85 Fleet Street,

Lutyens restaurant

Located in the former Reuters building on Fleet Street, Lutyens is Terence Conran and Peter Prescott’s second restaurant project this year. And once again Conran delivers his formulaic and sleek design, but this time it’s aimed more at the local well-heeled bankers. Arriving on a Monday evening, the restaurant was practically empty (I guess the recession is taking a toll on expense accounts!). As a result, the atmosphere felt slightly austere but we relaxed against the backdrop of soothing pale green banquette, white walls, sculptural light fittings and a hint of art deco.

The menu was old school French with a sprinkle of Irish influence coming from the head chef David Burke (formerly at Bibendum). The starters were particularly nostalgic with the likes of lobster mousse, vichyssoise, soufflé suisse and coquille Saint Jacques parisienne (which I couldn’t resist ordering). Three juicy scallops, blanketed in a rich cream and cheese sauce, dotted with slithers of mushroom and framed with a thin pipping of baked potato puree. It was both beautiful to look at and to eat. My friend’s starter of escargots bourguignon was also a well-accomplished dish and she devoured it as quickly as one can when dealing with blistering hot butter.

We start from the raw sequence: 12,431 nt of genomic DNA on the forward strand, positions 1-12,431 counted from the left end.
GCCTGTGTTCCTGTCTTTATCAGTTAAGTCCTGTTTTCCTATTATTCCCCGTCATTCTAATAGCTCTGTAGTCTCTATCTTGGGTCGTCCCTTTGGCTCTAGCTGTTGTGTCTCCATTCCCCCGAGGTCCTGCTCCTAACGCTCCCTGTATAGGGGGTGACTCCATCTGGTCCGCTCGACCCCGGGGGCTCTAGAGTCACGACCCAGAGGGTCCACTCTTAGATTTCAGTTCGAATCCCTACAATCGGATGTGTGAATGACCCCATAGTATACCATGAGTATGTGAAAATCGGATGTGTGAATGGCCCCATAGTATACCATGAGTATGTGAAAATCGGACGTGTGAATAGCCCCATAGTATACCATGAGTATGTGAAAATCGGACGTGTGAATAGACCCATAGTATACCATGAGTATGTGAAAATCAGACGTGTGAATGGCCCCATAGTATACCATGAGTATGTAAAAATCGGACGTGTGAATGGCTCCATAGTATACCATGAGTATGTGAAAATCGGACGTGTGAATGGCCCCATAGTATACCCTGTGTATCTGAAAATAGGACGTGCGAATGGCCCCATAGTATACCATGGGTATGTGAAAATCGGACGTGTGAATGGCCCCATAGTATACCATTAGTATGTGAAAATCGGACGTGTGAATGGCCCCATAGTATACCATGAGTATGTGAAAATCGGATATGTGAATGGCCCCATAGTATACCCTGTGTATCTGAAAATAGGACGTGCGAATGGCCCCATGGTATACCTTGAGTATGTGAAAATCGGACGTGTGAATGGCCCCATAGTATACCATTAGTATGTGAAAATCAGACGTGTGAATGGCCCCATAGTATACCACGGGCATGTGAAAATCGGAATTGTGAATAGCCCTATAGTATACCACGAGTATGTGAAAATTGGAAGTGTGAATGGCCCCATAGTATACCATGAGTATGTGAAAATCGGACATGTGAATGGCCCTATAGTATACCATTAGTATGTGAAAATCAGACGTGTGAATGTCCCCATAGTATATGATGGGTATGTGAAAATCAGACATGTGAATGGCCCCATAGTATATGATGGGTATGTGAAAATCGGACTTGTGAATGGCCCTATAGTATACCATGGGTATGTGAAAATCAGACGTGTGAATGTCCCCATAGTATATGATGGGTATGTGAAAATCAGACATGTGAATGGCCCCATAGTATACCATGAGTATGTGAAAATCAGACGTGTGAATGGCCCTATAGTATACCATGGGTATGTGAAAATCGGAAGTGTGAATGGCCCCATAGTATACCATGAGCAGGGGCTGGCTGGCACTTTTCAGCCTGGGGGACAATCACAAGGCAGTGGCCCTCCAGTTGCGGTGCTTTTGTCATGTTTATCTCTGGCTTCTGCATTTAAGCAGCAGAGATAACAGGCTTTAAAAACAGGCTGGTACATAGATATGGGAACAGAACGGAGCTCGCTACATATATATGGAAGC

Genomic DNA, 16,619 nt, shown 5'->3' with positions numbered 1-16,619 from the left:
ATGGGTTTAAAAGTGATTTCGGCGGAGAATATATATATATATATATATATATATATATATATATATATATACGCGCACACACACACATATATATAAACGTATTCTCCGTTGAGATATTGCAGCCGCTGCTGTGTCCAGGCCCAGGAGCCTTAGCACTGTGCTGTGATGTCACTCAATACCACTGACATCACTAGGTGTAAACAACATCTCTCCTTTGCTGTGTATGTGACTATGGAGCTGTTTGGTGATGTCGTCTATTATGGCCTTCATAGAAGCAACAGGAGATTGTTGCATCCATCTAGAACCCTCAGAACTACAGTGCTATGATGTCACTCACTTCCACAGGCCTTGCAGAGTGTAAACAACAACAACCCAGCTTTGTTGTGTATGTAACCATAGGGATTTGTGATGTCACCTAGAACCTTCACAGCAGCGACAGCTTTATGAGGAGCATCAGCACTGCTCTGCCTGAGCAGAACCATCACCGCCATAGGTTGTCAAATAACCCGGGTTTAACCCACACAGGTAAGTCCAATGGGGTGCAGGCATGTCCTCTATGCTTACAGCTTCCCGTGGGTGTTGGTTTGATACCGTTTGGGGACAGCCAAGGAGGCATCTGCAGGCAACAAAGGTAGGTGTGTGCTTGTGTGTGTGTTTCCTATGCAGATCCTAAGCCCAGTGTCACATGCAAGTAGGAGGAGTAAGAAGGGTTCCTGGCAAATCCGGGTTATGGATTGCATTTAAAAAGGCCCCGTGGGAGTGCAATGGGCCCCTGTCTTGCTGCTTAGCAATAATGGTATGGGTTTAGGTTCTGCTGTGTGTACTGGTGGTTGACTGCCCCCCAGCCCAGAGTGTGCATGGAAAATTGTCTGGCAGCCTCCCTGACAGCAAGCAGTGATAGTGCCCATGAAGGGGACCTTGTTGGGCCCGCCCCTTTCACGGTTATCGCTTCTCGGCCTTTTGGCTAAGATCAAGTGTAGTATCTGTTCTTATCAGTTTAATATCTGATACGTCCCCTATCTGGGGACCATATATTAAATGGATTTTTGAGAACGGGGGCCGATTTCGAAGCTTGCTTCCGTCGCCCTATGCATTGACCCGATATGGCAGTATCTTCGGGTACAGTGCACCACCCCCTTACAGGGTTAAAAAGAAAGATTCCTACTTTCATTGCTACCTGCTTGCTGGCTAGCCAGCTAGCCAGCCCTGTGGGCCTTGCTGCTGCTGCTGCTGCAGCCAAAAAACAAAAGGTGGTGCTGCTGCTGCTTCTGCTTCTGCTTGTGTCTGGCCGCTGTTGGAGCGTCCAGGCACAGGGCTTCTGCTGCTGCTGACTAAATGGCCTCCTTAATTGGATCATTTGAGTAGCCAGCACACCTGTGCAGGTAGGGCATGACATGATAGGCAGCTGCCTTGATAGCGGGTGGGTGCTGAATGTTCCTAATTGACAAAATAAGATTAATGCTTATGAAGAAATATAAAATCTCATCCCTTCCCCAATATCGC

The main event consisted of melt-in-the mouth calf’s liver with a full-bodied mushroom and red wine sauce. It was silky, rich and absolutely delicious. The roast rabbit wrapped in bacon with a mellow mustard sauce was also very good, despite the salty bacon overpowering the delicate rabbit somewhat. But if you love bacon, as my friends does, then you’ll love this dish. The calf’s liver came with potato mash, however the rabbit came with nothing and so we ordered a side of champ (which I suspect was more butter than potato) and a selection of vegetables. These turned out to be french beans, pumpkin puree and potato dauphinoise - big mistake on our part! By the time we finished working our way through the assorted heaps of butter laden carbs, I could feel my arteries clogging up. But of course the show must go on and so we ordered a delicate and crispy tarte fine served with a brilliant caramel ice cream and another dessert of decadently thick chocolate mousse cake. Both desserts were generous portions, particularly the tart fine which was almost the size of a pizza. And when faced which such sumptuous flavours, it’s easy to forget how full you actually are. Despite the lack of diners during the evening, I have a feeling that at lunchtime this place is more buzzy as it definitely caters for the local city folk with its classic French cuisine and unassuming décor. I do wonder what Terence Conran plans to do next and more importantly - how do the French stay slim? 

A three course meal for two without wine will set you back by around £80.